A tympanoplasty is the operation to repair a perforation in the tympanic membrane. In this operation, an incision is made in the crease behind the auricle; a piece of fascia (fibrous tissue overlying muscle) or cartilage is harvested from the patient and grafted onto the tympanic membrane to help close the perforation.
How is tympanoplasty performed
The procedure is generally performed under a general anesthesia in children. Your child may have the procedure performed in:
- An ambulatory surgery unit
- In the hospital as a day surgery procedure
- In the hospital as inpatient
What to expect after surgery
- There is usually a head dressing of gauze that remains over the operated ear for one day.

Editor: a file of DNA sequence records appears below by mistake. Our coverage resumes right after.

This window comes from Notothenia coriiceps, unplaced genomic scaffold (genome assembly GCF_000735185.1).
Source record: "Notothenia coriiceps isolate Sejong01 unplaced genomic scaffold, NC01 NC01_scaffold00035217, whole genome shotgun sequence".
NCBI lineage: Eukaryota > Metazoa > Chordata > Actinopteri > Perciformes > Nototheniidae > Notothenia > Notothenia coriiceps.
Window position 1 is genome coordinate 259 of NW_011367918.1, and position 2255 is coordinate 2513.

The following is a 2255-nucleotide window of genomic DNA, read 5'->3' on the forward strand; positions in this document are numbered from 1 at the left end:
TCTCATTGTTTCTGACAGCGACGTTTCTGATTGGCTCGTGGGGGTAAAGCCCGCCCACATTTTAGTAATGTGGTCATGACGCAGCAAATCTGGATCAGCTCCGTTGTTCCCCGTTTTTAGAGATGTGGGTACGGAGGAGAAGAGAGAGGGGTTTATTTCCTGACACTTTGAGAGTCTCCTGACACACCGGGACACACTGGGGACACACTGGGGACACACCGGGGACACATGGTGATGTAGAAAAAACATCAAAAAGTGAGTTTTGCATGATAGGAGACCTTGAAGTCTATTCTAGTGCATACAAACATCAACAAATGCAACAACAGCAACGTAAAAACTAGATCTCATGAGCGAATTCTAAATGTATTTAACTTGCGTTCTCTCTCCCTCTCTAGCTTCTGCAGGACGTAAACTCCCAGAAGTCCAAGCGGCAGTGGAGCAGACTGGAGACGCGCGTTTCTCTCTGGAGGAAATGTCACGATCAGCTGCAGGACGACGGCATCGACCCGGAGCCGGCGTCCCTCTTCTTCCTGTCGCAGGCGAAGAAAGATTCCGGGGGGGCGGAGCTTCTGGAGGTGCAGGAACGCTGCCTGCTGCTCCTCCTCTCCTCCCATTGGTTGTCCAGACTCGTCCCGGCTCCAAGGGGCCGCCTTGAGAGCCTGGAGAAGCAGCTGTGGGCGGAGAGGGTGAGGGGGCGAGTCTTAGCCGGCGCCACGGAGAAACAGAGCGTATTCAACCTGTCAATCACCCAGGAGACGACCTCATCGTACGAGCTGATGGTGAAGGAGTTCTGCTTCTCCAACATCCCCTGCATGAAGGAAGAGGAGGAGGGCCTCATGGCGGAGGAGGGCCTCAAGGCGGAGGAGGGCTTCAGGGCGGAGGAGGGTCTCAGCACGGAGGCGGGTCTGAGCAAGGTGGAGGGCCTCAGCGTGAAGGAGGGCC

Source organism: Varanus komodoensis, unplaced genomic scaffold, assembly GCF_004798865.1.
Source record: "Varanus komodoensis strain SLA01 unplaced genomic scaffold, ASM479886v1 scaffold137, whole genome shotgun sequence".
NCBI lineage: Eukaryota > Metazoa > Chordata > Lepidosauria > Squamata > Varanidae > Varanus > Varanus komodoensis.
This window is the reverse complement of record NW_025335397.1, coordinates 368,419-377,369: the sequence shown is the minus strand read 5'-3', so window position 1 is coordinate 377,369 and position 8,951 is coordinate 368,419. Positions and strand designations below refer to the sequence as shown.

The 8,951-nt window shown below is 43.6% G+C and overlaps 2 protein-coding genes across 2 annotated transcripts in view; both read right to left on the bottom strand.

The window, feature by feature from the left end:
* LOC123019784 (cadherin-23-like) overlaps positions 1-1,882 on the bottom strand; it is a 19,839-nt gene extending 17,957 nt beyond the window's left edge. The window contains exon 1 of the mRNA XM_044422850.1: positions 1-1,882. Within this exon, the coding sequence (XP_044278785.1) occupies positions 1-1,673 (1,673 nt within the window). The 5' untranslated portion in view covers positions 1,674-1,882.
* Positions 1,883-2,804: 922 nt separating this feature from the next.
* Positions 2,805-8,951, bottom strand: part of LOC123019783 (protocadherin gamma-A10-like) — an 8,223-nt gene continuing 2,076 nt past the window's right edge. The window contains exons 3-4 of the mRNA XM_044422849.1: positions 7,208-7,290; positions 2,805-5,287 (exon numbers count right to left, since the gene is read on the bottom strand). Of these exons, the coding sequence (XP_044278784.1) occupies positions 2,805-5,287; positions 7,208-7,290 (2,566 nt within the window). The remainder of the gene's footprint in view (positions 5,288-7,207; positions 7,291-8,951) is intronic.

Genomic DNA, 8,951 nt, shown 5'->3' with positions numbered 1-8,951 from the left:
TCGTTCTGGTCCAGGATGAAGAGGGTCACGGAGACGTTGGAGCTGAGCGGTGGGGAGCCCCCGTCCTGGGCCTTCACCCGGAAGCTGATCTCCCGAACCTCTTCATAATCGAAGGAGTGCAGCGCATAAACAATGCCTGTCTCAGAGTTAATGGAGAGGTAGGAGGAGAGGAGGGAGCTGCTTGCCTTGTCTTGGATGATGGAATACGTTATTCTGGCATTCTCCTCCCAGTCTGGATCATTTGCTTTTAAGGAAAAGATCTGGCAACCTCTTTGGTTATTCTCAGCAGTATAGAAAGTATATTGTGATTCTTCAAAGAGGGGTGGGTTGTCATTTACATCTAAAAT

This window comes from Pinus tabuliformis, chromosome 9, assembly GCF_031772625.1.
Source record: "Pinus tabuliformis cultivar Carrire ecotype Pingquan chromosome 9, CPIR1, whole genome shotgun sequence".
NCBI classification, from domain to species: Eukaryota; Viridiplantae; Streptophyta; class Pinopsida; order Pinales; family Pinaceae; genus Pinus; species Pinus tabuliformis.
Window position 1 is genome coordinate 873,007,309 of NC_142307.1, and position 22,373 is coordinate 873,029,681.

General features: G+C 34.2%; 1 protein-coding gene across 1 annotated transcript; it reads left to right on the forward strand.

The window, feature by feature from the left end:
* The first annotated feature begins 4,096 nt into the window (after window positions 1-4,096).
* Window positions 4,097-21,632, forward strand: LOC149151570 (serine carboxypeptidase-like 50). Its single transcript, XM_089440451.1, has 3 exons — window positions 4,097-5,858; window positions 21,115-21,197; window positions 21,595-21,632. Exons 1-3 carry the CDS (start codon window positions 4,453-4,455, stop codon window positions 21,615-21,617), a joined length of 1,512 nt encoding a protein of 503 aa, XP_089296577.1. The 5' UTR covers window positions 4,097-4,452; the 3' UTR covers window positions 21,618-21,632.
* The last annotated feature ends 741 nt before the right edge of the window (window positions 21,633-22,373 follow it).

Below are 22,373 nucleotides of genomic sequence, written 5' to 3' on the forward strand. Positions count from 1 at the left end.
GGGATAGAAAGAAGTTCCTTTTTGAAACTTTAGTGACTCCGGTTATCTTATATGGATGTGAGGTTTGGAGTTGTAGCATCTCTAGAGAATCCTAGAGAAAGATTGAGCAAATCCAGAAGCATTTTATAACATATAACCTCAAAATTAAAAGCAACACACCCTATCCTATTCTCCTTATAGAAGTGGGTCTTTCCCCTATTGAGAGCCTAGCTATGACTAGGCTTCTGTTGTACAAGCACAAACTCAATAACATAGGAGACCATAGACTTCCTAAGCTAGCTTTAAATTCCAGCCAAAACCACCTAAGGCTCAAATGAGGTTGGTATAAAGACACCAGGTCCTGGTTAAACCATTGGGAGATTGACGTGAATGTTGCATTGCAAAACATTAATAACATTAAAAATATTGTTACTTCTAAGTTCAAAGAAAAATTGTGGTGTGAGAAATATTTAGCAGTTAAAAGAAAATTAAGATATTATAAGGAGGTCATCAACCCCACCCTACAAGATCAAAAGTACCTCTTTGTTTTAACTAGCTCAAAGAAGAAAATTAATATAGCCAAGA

- The sutures are generally buried under the skin and do not require removal.
- You should keep the incision site dry for three days.
- There is usually absorbable gelatin packing in the ear that will be dissolved with eardrops.
- There will be some discharge from the ear for the first few days.
- Your child should refrain from physical activities that could lead to significant head trauma for two weeks after the operation.
You should call the doctor if:
- There is increased swelling, redness or pain around the ear
- There is a temperature higher than 101.5° F rectally or 100.5° F orally
- The child is dizzy
Please review The Children's Hospital of Philadelphia discharge instructions for Tympanoplasty and/or Tympanomastoidectomy.
Reviewed by: Steven D. Handler, MD, MBE
Date: April 2009